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Posts Tagged ‘silence’

the-scream.pngThis week, I have been thinking a lot about silence. It has been a week split between long days at home alone with my dog, Bella, and the computer and a weekend of raucus fun with girlfriends at a knitting convention that attracted thousands of people. In the first part of the week there was silence so deep I could hear Bella’s stomach rumble, and in the second part of the week my throat was sore from shouting above the common noise. At the end of the week, it struck me that we need both kinds of days – ones in which we can hear nothing but the rhythms of our own heart and ones in which we can hear nothing but the voices of others. The key is how to strike the right balance. If anyone figures that out, drop me a line. In the meantime, this week I am offering up a set of Lenten prayers for prayer beads on the joint themes of silence and sound.

Below you will find the prayers laid out for the Anglican/Episcopal form of prayer beads. It is a simpler set of prayer beads than the Catholic rosary. But these prayers can be said on any set of prayer beads. If you are using a Catholic rosary, say the prayers marked On the Weeks/Decade Beads ten times instead of seven, and apply them to the three Hail Mary beads on the rosary’s stem, too.  For the second Our Father bead, you can recite the prayer for the Cruciform/Our Father beads an extra time, or any prayer of your choosing. And when you get to the medal of the rosary, you can say any prayer you like – either one found here or another that you know.

If you are using another form of prayer beads – a Buddhist or Hindu mala, an Islamic subha, a set of Pearls of Life or some other form you have created and strung for yourself, you can compose these prayers in any order that suits you. It does not matter what you pray, only that you pray.  I recommend that you say your prayer beads three times around before returning to its stem and exiting with a final prayer on the cross, crucifix or any other terminal charm you have.
Sources: The Invitatory/First Our Father Bead prayer is from Psalm 102. The Cruciform/Our Father Beads prayer was written by Pere Jean Nicholas Grou (1731-1803), a Jesuit priest, and is printed in 2000 Years of Prayer compiled by Michael Counsell. The Weeks/Decades Beads prayer is a section of a prayer written by Mrs. Sallie Cheavens Verette and published in Women’s Uncommon Prayers.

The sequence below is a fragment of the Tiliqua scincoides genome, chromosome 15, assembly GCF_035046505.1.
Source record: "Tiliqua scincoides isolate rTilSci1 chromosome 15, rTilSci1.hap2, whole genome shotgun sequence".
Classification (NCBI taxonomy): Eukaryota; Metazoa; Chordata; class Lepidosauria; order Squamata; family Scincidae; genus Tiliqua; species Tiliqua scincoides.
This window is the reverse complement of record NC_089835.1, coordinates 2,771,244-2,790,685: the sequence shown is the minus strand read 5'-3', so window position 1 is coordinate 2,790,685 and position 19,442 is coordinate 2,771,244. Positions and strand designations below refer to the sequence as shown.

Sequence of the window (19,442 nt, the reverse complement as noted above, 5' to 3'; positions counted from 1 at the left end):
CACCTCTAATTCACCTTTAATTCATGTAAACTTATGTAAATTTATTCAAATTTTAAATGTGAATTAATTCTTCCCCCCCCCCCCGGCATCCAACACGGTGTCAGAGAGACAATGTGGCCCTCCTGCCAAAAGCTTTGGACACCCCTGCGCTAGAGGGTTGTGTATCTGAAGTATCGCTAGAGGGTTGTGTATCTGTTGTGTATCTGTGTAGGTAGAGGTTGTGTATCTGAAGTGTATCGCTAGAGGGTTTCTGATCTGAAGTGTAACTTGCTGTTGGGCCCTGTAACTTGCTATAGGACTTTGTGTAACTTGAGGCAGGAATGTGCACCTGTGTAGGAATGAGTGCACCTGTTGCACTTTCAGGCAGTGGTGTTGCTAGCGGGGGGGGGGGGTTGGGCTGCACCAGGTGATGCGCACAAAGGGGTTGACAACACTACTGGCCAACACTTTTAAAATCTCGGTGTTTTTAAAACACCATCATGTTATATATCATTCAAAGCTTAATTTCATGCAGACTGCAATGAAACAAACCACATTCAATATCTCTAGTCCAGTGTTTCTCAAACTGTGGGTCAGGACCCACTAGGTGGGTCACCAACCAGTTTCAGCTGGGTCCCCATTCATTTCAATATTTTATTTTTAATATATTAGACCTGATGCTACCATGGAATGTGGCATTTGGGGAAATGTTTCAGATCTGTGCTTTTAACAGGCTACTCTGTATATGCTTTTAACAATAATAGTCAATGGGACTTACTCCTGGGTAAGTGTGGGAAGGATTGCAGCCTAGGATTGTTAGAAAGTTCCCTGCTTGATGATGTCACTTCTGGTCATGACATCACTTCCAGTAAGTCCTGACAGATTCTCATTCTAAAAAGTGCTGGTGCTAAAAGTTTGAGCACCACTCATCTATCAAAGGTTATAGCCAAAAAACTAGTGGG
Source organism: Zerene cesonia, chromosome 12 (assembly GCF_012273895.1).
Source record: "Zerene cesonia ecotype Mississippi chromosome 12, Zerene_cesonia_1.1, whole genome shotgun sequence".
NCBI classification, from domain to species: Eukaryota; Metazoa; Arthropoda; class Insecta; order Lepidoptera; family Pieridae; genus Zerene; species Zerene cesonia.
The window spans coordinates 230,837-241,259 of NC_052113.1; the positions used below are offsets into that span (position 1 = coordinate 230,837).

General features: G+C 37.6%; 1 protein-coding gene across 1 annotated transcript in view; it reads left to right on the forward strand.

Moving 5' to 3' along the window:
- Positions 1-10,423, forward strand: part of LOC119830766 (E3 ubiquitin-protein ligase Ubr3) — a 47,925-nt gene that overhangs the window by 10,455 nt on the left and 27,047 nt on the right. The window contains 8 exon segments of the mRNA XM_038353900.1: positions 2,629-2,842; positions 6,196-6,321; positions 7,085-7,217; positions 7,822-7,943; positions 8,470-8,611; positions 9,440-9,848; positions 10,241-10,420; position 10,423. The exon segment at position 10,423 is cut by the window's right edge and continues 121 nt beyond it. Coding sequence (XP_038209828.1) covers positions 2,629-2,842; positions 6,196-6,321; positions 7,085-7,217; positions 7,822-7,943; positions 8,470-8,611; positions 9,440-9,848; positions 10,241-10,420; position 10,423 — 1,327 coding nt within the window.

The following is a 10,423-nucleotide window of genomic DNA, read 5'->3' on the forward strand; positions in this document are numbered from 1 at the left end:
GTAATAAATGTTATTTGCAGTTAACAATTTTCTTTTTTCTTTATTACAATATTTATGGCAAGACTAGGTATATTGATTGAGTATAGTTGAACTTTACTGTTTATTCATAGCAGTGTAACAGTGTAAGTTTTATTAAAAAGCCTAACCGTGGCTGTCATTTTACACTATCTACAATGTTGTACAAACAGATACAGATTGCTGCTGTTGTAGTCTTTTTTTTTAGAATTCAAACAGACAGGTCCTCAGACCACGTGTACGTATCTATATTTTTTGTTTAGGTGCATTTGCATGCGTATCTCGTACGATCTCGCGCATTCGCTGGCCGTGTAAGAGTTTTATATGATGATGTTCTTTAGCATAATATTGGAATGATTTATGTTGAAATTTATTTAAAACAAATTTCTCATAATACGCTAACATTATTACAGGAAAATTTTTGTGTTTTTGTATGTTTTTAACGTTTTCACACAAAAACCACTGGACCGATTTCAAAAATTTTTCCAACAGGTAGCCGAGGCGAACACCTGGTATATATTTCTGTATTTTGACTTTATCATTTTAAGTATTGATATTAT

On the Cross/Crucifix:

Glory to the Father, and to the Son and to the Holy Spirit:

As it was in the beginning, is now and will be forever. Amen

On the Invitatory/First Our Father Bead:

Lord, hear my prayer, and let my cry come before you,

Hide not your face from me in the day of my trouble.

Incline your ear to me; when I call, make haste to answer me . . .

My days pass away like a shadow, and I wither like the grass.

But you, O Lord, endure forever, and your name from age to age.
On the Cruciform/Remaining Our Father Beads:
O my divine Master, teach me to hold myself in silence before you, to adore you in the depths of my being, to wait upon you always and never to ask anything of you but the fulfillment of your will. Teach me to let you act in my soul, and form in it the simple prayer that says little but includes everything. Grant me this favor for the glory of your name.

On the Weeks/Decades Beads:

I am still; I listen.

I hear you say, “I am your strength.”

I say to you, “You are my redeemer.”

My Lord, my God.

Returning to the Invitatory Bead/First Our Father:

Repeat first Invitatory Bead/First Our Father prayer
Returning to the Cross/Crucifix:

The Lord’s Prayer 

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